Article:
Calculating a Company’s WACC
This calculator can be used to determine a company’s weighted average cost of capital, also referred to as WACC. The calculator needs a total of thirteen inputs, including:
- The number of common shares of stock outstanding
- The current market price of the company’s common stock
- The common stock’s beta, which is a measure of volatility relative to the entire stock market
- The risk-free rate of interest, U.S. Government Treasury Bills (T-Bills) are frequently used to model a risk-free rate
- The company’s risk premium, which is the expected rate of return for the stock in excess of the risk-free rate
- The amount of debt carried by the company as indicated on the balance sheet
- The interest expense of the company as found on the income statement
- The average time to maturity for the company’s debt
- The pretax cost of the company’s debt
- The company’s incremental income tax rate
- The shares of preferred stock outstanding, if any
- The current market price of the company’s preferred stock
- The annual dividend per share provided by the preferred stock
The calculator then provides the user with twelve outputs (three sets of four):
- The company’s total capitalization, including equity, debt, and preferred (in thousands of units)
- The relative weight of each component of the company’s capitalization, which is found by taking each component of the company’s total capitalization and dividing it by the total
- The cost of each capitalization component (equity, debt, and preferred) and the company’s weighted average cost of capital (WACC), which is found by multiplying the cost of each component by its weight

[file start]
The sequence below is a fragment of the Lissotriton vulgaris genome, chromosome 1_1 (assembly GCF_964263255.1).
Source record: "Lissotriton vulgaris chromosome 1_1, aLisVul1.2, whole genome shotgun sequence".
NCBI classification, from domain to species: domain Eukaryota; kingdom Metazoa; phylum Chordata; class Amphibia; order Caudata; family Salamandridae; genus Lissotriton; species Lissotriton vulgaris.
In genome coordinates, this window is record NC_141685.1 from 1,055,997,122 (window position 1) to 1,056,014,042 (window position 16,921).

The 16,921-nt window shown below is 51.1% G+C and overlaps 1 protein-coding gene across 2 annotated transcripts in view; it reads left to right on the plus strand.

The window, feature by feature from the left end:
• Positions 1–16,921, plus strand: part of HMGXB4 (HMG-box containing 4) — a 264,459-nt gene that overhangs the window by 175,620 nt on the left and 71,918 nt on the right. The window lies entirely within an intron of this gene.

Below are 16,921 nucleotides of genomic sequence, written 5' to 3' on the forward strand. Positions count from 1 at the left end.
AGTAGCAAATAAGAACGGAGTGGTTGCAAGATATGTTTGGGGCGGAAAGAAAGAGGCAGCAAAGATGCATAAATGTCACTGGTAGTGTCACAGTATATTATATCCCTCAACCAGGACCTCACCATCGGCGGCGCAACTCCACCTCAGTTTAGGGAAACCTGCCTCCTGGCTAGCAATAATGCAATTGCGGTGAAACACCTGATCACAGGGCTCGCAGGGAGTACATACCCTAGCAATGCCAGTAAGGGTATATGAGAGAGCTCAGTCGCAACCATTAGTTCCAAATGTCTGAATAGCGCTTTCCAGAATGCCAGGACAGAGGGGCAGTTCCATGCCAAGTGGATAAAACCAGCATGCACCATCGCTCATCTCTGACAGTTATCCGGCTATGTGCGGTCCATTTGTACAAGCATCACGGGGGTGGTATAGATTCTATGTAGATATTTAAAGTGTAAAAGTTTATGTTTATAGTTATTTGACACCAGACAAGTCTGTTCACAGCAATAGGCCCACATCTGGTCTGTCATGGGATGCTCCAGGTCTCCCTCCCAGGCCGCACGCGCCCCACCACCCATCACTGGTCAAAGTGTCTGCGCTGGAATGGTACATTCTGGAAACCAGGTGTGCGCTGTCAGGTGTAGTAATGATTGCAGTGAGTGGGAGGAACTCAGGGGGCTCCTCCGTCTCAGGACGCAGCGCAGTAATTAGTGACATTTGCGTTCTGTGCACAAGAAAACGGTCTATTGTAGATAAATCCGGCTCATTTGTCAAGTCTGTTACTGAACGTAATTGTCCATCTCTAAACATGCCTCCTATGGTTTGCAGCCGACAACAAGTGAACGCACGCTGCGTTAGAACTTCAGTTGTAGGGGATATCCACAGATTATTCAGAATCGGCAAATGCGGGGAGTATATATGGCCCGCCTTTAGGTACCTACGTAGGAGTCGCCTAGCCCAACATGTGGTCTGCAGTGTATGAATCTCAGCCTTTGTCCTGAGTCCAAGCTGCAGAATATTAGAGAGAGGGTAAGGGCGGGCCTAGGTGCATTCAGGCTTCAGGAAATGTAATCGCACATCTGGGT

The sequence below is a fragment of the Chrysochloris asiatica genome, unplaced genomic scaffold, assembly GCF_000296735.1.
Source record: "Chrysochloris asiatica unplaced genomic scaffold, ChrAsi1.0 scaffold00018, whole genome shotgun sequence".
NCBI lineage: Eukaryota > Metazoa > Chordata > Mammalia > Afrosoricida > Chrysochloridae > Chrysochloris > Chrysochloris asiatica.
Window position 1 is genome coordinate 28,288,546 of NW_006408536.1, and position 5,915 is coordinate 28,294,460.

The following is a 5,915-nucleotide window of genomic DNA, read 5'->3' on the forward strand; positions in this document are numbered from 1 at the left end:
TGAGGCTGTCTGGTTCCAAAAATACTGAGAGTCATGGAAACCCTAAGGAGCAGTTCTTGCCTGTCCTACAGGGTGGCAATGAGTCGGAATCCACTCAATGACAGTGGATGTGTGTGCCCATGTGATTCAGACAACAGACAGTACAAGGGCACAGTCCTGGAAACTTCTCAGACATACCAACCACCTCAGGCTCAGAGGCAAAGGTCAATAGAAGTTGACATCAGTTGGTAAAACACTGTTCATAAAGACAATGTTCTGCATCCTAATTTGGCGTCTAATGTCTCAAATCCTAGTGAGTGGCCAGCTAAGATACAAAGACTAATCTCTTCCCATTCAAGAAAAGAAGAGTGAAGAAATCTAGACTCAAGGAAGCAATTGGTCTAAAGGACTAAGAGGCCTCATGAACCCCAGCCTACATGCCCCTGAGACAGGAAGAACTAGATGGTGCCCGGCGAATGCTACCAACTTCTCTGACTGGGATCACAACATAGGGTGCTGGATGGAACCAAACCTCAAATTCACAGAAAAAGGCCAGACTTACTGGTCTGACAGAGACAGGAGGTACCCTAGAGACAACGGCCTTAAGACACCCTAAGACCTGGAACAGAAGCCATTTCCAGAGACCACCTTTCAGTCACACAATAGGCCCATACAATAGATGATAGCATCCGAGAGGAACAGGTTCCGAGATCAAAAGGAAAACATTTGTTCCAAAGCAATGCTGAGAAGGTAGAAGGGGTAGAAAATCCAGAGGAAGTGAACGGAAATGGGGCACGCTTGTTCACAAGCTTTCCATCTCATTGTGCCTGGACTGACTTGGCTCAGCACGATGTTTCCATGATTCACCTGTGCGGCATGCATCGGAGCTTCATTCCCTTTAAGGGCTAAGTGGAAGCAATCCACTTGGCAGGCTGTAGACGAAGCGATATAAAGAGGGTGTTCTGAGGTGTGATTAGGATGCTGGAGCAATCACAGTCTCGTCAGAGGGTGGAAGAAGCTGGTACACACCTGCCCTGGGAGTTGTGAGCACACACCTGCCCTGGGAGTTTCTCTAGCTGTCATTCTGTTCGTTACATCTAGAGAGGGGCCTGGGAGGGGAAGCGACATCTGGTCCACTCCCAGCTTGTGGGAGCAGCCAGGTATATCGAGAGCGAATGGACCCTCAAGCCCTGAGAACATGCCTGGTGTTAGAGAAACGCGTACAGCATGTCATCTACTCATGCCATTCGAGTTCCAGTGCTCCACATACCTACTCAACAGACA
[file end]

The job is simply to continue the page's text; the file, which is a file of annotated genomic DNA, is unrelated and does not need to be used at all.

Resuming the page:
Why Calculate a Weighted Average Cost of Capital?
A company’s weighted average cost of capital, or WACC, approximates the rate a company pays to finance its assets from all sources. This includes shares of common and preferred stock as well as all forms of debt, such as bonds. This measure is used by analysts when benchmarking performance of a company with its industry peers. Generally, lower WACCs are seen as desirable since it indicates the company’s cost to borrow capital is lower.
WACC values also used by company management when assessing new investment opportunities. For example, when a company’s finance organization is modeling the returns of a potential investment, it will use its WACC to discount cash flows. Since the WACC represents how much it costs the company to raise funds, any new investment should provide a return that is equal to, or greater than, its WACC. If that investment provides a return that is lower than the company’s WACC, it destroys value. Likewise, if that investment provides a return in excess of the company’s WACC it is generating excess returns, thereby creating value.
This is why cash flows are discounted by the company’s WACC. If the net present value (NPV) of cash flows, discounted using a company’s WACC, is greater than zero then it is creating value. If the NPV of cash flows model results in a negative value when discounted by the company’s WACC it is destroying value.
Variables Required by this Calculator
While most of the variables used by this calculator are straightforward, such as shares outstanding and market prices, there are several that required some explanation. Beta is a measure of the stock’s price volatility relative to the broader market. When calculating the cost of equity, the risk premium is multiplied by the stock’s beta then added to the risk-free rate. Typically, the rate of return on long-term (ten-year) US government treasury bonds can be used as a proxy for the risk-free rate. In terms of risk premiums, historical stock market data indicate a risk premium for equities that ranges from three to five percent. The average maturity of debt is also a variable that is not readily available. This value is calculated by taking the weighted average of all debt issued by the company. Admittedly, this value can take time to calculate. Sources such as Yahoo Finance are a useful resource when trying to quickly find some of these variables.